Climate change is impacting coastal communities in the United States and around the globe. Adam Sharpe addresses rising sea levels in the nation’s coastal communities during his presentation at ACE14.

By: Adam Sharpe, CH2M HILL project manager

Adam Sharpe will present his paper, “Confronting Climate Change with Vulnerability Assessments and Asset Management,” on Tuesday, June 10 at 10 a.m., during the AWWA ACE. Get a complete list of CH2M HILL’s participation in ACE14.

Coastal communities in the U.S. and across the globe are facing increasing uncertainty from the impacts of climate change. One of the impacts of most concern is sea level rise. Combined with storm surges from extreme weather events, sea level rise is forcing coastal communities to adopt approaches to protect critical water and wastewater infrastructure.

CH2M HILL has been working with one such community, Wilmington, North Carolina, in partnership with New Hanover County and the Cape Fear Public Utility Authority (CFPUA), to identify adaptation strategies that could reduce the vulnerability of water and wastewater infrastructure to potential sea level rise and extreme storm events. This work comes under the assistance of the U.S. Environmental Protection Agency’s (EPA) Office of Sustainable Communities; in particular, the EPA has set long-term goals to support national efforts to build resilience to climate change, and provided funding for this pilot project in Wilmington.

Working with Wilmington, New Hanover County, and the CFPUA, CH2M HILL developed a six-step process to guide the development of sea level rise approaches. This process follows the path of an adaptive management framework: frame the problem and identify sea level rise scenarios; identify vulnerabilities and risk; develop potential adaptation strategies; link adaptation strategies to any existing processes; implement adaptation strategies; and finally, monitor reassess, and make any needed changes.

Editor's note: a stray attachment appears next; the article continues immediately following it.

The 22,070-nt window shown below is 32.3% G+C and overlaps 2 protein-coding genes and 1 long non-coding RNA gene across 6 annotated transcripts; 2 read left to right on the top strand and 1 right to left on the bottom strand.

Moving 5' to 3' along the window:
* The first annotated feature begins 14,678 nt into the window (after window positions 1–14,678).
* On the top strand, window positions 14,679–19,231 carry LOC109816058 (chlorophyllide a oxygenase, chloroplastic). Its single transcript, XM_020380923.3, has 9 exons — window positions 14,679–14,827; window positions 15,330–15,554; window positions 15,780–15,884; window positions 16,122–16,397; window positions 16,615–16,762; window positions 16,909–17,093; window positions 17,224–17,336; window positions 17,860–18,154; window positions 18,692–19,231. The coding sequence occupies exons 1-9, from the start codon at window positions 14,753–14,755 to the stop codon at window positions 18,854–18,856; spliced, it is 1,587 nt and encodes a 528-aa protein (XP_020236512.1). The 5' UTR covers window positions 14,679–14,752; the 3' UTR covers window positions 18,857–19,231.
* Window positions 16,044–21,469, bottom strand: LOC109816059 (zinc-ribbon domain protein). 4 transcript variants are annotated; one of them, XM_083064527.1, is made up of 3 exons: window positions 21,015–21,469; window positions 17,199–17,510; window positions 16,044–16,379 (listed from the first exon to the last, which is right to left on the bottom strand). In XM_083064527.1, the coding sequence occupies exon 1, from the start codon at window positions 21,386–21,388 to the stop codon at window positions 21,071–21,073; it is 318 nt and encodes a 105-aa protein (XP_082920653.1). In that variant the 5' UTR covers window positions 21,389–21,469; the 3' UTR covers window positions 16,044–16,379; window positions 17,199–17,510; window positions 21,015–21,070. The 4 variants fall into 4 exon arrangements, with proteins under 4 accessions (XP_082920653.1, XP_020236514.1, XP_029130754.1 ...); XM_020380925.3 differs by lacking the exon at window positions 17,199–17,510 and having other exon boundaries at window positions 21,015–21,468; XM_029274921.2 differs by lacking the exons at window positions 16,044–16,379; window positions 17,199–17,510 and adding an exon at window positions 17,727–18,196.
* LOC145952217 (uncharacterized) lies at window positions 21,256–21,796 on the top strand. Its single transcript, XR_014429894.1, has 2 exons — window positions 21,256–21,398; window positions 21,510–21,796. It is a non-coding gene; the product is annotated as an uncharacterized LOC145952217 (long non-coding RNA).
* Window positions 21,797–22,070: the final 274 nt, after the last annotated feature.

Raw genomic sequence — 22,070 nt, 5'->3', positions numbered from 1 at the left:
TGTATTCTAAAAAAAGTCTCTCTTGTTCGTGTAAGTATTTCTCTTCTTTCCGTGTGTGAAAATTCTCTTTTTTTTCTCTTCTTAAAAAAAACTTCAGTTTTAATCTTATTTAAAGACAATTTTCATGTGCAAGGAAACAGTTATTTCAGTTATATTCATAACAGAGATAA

The State of North Carolina is already at the forefront of planning for sea level rise through the North Carolina Sea Level Rise Impact Study. This separate study, conducted by the North Carolina Division of Emergency Management, provided an excellent starting point for Wilmington’s sea level rise planning process.

At the end of the six-step process, the team identified a number of water and wastewater facilities that were especially vulnerable to sea level rise and/or severe storm events, including treatment facilities, pump stations, and inundation of manholes. Not only are these facilities especially vulnerable, but they are also especially critical to the health and safety of the area’s residents and businesses, and identifying strategies for their protection is crucial.

A suite of 54 adaptation strategies (infrastructure and land use/planning) were identified for Wilmington, New Hanover County, and CFPUA to select from to increase resilience; each organization will ultimately choose how it will adapt based on its individual needs, governance, and authority.

Coastal communities will continue, for the foreseeable future, to face an increasing degree of uncertainty related to the impacts future sea level rise may have on their areas. The use of high-quality information, such as the data from the North Carolina Sea Level Rise Impact Study leveraged in this pilot project, to derive an understanding of the potential risks to sea level rise and identify adaptation strategies to increase resilience, provides a foundation by which decision makers can start to adaptively plan for the future under altered sea level conditions. The monitoring of tidal and sea level trends over time will provide additional insight for decisions related to adaptation strategy implementation, including strategy selection, scale, and timing.

This pilot project will serve as a long-term guide and reference for the City of Wilmington, New Hanover County, CFPUA, and other coastal communities for building resilience to future changes in sea level.

This pilot project is also envisioned to serve as a template for other coastal communities in the U.S. to assess the vulnerability of their systems, identify and plan for adaptation strategies specific to their unique risks. With this pilot project template, local communities will be better able to decide how to allocate resources to meet challenges posed by sea level rise and extreme storm events.

Adam Sharpe is a project manager at CH2M HILL with experience in integrated master planning, water supply/water resources planning, asset management, decision support, financial/ business case evaluations, and capital improvement program prioritization. He specializes in applying a range of decision support techniques for major capital infrastructure projects.